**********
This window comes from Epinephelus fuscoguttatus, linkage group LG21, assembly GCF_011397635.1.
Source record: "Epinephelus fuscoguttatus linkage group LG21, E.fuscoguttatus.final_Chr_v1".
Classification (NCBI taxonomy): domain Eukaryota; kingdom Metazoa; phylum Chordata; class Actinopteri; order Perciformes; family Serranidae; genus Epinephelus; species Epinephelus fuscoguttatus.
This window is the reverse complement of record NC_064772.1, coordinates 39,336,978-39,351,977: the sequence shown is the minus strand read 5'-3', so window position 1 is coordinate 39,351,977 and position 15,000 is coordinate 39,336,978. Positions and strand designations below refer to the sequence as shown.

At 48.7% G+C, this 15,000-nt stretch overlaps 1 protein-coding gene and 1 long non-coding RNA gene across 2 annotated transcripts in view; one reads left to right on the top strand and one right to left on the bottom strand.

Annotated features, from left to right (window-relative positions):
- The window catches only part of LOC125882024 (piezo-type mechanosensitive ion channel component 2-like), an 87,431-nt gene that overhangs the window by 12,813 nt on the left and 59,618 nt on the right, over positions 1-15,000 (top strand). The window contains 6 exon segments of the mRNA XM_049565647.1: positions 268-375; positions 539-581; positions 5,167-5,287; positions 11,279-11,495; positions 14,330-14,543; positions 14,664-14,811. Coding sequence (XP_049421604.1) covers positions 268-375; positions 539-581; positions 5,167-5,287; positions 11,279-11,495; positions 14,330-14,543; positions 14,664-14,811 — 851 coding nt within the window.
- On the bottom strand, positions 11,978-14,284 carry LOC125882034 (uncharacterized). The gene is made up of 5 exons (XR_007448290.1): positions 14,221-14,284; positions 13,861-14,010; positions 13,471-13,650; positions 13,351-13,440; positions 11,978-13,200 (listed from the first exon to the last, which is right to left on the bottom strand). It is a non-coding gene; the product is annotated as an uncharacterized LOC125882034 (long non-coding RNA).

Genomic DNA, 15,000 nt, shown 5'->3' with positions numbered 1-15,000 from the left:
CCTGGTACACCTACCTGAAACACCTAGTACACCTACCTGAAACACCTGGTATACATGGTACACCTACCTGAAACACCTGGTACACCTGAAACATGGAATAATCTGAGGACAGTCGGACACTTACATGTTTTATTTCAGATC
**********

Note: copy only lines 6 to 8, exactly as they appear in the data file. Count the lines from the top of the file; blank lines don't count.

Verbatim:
Annotated features, from left to right (window-relative positions):
- The window catches only part of LOC125882024 (piezo-type mechanosensitive ion channel component 2-like), an 87,431-nt gene that overhangs the window by 12,813 nt on the left and 59,618 nt on the right, over positions 1-15,000 (top strand). The window contains 6 exon segments of the mRNA XM_049565647.1: positions 268-375; positions 539-581; positions 5,167-5,287; positions 11,279-11,495; positions 14,330-14,543; positions 14,664-14,811. Coding sequence (XP_049421604.1) covers positions 268-375; positions 539-581; positions 5,167-5,287; positions 11,279-11,495; positions 14,330-14,543; positions 14,664-14,811 — 851 coding nt within the window.
- On the bottom strand, positions 11,978-14,284 carry LOC125882034 (uncharacterized). The gene is made up of 5 exons (XR_007448290.1): positions 14,221-14,284; positions 13,861-14,010; positions 13,471-13,650; positions 13,351-13,440; positions 11,978-13,200 (listed from the first exon to the last, which is right to left on the bottom strand). It is a non-coding gene; the product is annotated as an uncharacterized LOC125882034 (long non-coding RNA).